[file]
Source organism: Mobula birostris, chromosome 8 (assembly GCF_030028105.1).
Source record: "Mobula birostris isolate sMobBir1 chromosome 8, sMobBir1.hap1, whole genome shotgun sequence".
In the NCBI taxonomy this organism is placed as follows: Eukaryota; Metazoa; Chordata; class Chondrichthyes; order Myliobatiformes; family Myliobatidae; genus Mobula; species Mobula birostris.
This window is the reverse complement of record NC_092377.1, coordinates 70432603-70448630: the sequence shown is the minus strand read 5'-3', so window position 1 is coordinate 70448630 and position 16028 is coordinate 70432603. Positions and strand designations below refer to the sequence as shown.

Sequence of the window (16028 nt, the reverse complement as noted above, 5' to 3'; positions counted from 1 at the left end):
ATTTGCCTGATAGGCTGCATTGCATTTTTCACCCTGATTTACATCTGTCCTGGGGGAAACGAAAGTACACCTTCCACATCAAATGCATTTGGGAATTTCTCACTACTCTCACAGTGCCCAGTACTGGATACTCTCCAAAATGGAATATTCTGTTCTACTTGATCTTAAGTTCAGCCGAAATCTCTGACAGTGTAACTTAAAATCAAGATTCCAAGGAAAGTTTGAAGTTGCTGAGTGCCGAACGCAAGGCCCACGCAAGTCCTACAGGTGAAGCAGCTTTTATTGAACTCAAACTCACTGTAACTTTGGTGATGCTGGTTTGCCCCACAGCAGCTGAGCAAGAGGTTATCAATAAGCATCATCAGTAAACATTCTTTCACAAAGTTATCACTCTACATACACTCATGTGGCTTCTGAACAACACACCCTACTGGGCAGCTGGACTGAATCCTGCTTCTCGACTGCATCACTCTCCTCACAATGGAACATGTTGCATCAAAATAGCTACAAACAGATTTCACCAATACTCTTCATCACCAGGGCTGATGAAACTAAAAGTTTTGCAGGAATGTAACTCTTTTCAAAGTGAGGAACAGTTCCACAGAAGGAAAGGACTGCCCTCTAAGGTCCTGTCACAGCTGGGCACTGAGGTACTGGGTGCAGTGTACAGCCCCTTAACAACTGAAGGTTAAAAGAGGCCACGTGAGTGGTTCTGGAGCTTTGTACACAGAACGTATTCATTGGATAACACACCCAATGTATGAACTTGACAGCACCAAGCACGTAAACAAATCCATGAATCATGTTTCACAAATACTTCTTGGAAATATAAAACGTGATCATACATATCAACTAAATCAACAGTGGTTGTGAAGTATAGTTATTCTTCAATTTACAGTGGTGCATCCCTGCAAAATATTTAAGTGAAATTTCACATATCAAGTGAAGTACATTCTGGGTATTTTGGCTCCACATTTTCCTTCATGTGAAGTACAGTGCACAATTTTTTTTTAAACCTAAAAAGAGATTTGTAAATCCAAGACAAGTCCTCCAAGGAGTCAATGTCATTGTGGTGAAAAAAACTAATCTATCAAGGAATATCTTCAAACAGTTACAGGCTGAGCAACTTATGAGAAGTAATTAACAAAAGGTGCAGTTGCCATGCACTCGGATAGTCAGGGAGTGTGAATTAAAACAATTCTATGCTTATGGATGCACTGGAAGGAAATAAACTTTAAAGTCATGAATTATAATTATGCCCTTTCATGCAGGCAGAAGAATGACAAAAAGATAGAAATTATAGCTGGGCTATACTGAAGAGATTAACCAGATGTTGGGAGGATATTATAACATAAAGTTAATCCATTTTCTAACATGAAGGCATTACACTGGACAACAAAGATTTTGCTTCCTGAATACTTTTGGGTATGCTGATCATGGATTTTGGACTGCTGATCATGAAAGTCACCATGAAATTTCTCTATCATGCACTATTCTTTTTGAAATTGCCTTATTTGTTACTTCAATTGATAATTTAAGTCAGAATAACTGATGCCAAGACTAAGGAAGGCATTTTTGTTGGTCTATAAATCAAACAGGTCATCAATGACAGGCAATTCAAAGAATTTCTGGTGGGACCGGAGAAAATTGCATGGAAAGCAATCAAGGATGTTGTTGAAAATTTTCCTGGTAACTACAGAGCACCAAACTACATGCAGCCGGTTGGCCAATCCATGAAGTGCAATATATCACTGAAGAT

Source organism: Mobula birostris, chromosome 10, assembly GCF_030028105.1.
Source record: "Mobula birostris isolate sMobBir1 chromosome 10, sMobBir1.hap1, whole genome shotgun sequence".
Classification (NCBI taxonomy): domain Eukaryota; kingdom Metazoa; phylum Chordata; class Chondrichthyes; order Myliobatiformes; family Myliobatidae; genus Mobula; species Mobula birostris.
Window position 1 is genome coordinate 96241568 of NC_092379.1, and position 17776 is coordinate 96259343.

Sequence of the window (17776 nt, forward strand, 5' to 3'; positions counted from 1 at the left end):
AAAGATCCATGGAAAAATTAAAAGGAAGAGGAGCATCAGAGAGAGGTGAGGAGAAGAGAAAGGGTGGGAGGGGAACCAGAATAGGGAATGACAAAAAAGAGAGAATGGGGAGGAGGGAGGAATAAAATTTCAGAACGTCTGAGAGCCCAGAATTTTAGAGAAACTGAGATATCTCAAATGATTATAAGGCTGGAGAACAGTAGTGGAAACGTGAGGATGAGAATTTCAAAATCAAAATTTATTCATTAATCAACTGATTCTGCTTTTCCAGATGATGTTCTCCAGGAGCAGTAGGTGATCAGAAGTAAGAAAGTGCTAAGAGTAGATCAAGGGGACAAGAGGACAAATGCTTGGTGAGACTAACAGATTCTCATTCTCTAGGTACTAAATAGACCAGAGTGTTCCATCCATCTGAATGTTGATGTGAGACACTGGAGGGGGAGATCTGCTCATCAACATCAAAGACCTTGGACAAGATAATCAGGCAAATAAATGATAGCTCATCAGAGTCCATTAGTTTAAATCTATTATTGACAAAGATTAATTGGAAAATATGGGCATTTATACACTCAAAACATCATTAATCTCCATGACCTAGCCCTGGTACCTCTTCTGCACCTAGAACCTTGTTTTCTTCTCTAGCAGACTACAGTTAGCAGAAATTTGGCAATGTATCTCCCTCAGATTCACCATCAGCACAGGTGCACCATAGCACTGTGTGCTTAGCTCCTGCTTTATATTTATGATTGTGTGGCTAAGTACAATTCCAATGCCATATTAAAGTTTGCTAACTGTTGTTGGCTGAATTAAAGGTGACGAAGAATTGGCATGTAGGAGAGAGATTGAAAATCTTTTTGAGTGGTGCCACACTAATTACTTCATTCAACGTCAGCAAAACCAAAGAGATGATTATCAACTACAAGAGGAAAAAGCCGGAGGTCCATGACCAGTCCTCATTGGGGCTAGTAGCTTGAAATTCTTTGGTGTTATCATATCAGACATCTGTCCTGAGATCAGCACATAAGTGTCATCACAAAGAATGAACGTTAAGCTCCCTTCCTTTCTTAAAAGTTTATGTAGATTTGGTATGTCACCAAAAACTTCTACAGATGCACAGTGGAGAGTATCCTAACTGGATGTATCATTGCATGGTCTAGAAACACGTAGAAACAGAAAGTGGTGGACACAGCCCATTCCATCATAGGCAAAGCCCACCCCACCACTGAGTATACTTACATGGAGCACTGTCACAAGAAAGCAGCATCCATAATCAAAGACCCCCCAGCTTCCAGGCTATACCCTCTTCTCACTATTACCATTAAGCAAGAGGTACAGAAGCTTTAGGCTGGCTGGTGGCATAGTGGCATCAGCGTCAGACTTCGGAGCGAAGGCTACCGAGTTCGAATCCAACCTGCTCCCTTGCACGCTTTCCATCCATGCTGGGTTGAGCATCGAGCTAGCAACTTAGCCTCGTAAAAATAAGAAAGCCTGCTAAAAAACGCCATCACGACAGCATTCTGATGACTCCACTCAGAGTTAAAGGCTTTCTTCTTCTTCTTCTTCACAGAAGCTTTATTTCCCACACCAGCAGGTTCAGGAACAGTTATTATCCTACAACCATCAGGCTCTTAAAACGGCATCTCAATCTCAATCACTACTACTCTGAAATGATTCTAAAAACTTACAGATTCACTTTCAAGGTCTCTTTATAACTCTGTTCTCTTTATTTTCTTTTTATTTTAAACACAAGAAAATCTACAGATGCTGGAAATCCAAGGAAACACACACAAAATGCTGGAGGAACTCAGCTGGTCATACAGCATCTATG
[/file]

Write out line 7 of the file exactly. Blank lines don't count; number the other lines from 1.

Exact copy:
Source organism: Mobula birostris, chromosome 10, assembly GCF_030028105.1.